loans for various consumer purposes, including the purchase of automobiles, boats, and for other legitimate personal purposes.
The maximum terms of consumer loans is 18 months for unsecured loans, 12 months for loans secured by marketable securities
and 18 to 60 months for loans secured by a vehicle, depending on the age of the vehicle. We generally only extends consumer
loans to existing customers or their immediate family members, and these loans generally have relatively low balances. To date,
our consumer lending, apart from home equity loans, has been quite limited.
Consumer loans may entail greater credit risk
than residential mortgage loans, particularly in the case of consumer loans that are unsecured or are secured by rapidly depreciable
assets, such as automobiles. In addition, consumer loan collections are dependent on the borrower’s continuing financial stability,
and thus are more likely to be affected by adverse personal circumstances. Furthermore, the application of various federal and
state laws, including bankruptcy and insolvency laws, may limit the amount which can be recovered on such loans.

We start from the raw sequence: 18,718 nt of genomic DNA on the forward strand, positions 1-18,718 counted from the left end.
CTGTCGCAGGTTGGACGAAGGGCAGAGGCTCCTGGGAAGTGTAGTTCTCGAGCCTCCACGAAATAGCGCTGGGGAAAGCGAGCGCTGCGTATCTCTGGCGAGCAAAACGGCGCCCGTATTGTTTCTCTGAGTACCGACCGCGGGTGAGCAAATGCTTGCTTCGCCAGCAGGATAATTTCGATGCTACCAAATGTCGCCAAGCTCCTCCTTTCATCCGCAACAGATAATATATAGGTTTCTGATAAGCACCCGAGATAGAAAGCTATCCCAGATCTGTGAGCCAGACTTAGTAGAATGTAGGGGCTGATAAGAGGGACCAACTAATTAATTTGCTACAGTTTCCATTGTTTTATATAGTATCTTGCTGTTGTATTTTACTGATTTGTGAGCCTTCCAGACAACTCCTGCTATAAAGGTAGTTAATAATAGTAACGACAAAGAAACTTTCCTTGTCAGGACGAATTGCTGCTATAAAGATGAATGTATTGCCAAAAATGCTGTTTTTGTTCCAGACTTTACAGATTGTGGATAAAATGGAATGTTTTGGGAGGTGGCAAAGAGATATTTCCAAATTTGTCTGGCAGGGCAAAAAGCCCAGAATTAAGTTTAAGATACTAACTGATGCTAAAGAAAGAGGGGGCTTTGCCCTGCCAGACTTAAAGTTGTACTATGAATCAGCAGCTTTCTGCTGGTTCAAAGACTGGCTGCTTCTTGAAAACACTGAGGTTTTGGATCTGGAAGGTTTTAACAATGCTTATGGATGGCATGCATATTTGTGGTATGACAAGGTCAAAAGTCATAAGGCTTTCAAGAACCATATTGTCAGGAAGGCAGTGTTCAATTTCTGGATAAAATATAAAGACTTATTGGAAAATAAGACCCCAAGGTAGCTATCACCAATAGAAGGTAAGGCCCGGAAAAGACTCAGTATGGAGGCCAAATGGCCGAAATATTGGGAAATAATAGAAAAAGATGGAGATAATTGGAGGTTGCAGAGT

Originations, Purchases and Sales of Loans
Lending activities are conducted solely
by our salaried personnel operating at our main and branch office locations. All loans originated by us are underwritten pursuant
to our policies and procedures. We originate both fixed-rate and adjustable-rate loans. Our ability to originate fixed or adjustable-rate
loans is dependent upon relative customer demand for such loans, which is affected by current and expected future levels of market
interest rates. We originate real estate and other loans through our salaried loan officers, marketing efforts, our customer base,
walk-in customers and referrals from real estate brokers, builders and attorneys.
We have access to secondary mortgage lending